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COLLECTION MANAGEMENT. The Bruce Museum in Greenwich, Connecticut, said that it has received a gift from an anonymous local couple of 70 artworks by major American and European figures, including Pablo Picasso, Mary Cassatt, and Alberto Giacometti, the Associated Press reports. The Bruce’s director, Robert Wolterstorff, termed the donation “unprecedented in its scale and quality. The museum is currently undergoing a $60 million expansion that is set for a March 2023 completion. Meanwhile, the Toledo Museum of Art in Ohio will sell three Impressionist pieces next month at Sotheby’s, with the aim of raising as much as $64 million for its acquisition fund, Katya Kazakina reports in Artnet News. The works are by Paul Cézanne, Pierre-Auguste Renoir, and Henri Matisse. The TMA holds other examples by each, and its director, Adam M. Levine, said that the new funds will double its acquisitions endowment and “allow us to diversify our collection, seeking beauty without bias.”
SPEAKING OF MATISSE, a triumvirate of august museums is collaborating on what sounds like a sure-fire blockbuster about the artist, the New York Times reports. “Matisse in the 1930s” will open at the Philadelphia Museum of Art in October with more than 100 works, and then travel to the other two institutions involved in the project, the Musée de l’Orangerie in Paris (next February) and the Musée Matisse Nice in France (that June). Among the works in the show will be Le Chant (1938), a sprawling painting commissioned for the Manhattan home of collector and politician Nelson Rockefeller.
A 1969 Picasso painting from the estate of actor Sean Connery will be auctioned at Christie’s in Hong Kong on May 26 with an estimate equivalent to about $19 million. The Finding Forrester star began collecting in the 1980s, and “cared about painting a lot,” according to his son, Stephane Connery, who is an art adviser. [Financial Times]
The Court of Appeal in the United Kingdom has been asked to review the recent court decision acquitting four activists of criminal charges over the tearing down of a statue of slave trader Edward Colston in Bristol. Attorney General Suella Braverman made the request “to clarify the law around protests,” she said. The process will not alter the verdicts in the case. [BBC News]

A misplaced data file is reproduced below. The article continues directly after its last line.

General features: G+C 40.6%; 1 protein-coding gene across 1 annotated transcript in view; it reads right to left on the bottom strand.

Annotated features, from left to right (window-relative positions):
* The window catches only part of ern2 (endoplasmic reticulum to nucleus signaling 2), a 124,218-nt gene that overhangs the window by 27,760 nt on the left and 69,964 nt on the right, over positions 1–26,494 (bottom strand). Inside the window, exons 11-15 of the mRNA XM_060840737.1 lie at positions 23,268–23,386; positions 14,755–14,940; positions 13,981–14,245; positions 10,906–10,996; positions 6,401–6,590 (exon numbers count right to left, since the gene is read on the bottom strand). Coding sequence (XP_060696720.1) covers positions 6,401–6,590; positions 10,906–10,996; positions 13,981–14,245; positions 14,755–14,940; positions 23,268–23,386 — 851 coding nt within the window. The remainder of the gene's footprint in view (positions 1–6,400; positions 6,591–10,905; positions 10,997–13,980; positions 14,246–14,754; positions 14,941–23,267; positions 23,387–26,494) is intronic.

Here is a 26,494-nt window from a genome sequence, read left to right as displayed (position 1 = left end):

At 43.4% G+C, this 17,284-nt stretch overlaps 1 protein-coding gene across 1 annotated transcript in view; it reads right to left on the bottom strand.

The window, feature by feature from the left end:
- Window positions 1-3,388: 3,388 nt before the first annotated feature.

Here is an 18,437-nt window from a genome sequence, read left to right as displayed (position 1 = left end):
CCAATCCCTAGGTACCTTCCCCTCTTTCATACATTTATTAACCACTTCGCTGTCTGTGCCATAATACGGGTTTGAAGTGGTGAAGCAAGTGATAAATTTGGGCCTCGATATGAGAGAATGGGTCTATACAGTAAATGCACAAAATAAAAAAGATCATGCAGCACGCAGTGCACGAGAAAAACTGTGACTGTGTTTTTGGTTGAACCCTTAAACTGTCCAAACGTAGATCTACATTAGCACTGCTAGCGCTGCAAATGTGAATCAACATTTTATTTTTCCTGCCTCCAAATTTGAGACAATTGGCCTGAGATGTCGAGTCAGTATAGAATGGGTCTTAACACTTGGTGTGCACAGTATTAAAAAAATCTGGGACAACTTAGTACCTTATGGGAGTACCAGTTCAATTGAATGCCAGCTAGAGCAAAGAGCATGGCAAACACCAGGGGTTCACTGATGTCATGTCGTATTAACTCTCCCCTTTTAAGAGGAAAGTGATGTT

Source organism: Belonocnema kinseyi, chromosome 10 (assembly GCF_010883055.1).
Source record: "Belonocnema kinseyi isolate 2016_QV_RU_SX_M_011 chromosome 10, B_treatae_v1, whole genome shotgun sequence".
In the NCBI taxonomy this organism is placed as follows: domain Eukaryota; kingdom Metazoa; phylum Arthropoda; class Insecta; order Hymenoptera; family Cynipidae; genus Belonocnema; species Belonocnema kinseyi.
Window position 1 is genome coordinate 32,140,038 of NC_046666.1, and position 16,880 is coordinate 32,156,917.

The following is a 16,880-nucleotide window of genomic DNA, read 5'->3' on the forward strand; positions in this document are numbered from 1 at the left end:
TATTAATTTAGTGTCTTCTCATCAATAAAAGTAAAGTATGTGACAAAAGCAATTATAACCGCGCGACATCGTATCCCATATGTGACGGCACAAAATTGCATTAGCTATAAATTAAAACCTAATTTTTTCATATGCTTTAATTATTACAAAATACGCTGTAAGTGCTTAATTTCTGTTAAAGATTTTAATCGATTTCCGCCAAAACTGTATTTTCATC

Journalist Judd Tully spoke with Jean-Michel Basquiat’s sisters, Lisane Basquiat and Jeanine Heriveaux, about the exhibition that they have curated of their brother’s work at the Starrett-Lehigh Building in Manhattan’s West Chelsea neighborhood. [ARTnews]
In London next month, Sotheby’s will present a show of portraits of British queens as part of the platinum jubilee celebrations marking Elizabeth II’s 70 years on the throne. No fewer than 50 tiaras will also be on hand, joining Andy Warhol’s depiction of Elizabeth II and the “Armada Portrait” of Elizabeth I, among other artworks. [The Guardian]
Painter Stanley Whitney got the profile treatment in advance of a show of his work that will open during the Venice Biennale next week. That exhibition is being presented by New York’s Albright-Knox Art Gallery (soon to become the Buffalo AKG Art Museum), which will mount a 2024 Whitney retrospective.
[The Wall Street Journal]
Artist William Wegman shot an Hermès Bolide bag—retail price: $21,300—for a Vanity Fair column. Naturally, a Weimaraner holds the accessory in the picture. [Vanity Fair]
THE RELIABLY INVENTIVE AND IMPOSSIBLE-TO-CATEGORIZE artist Seth Price just opened a show of paintings at Sadie Coles HQ in London, and spoke with the Guardian about that age-old medium . “Painting is like a historically perfectly evolved art form,” he told the paper. “It’s like the way a cockroach or a shark is perfectly evolved. Of course, it does continue to evolve . . .” The quotation goes on from there, but it cannot be published in this family friendly newsletter. Want even more Price? In 2018, he published a lively diary about his media consumption in ARTnews. [The Guardian]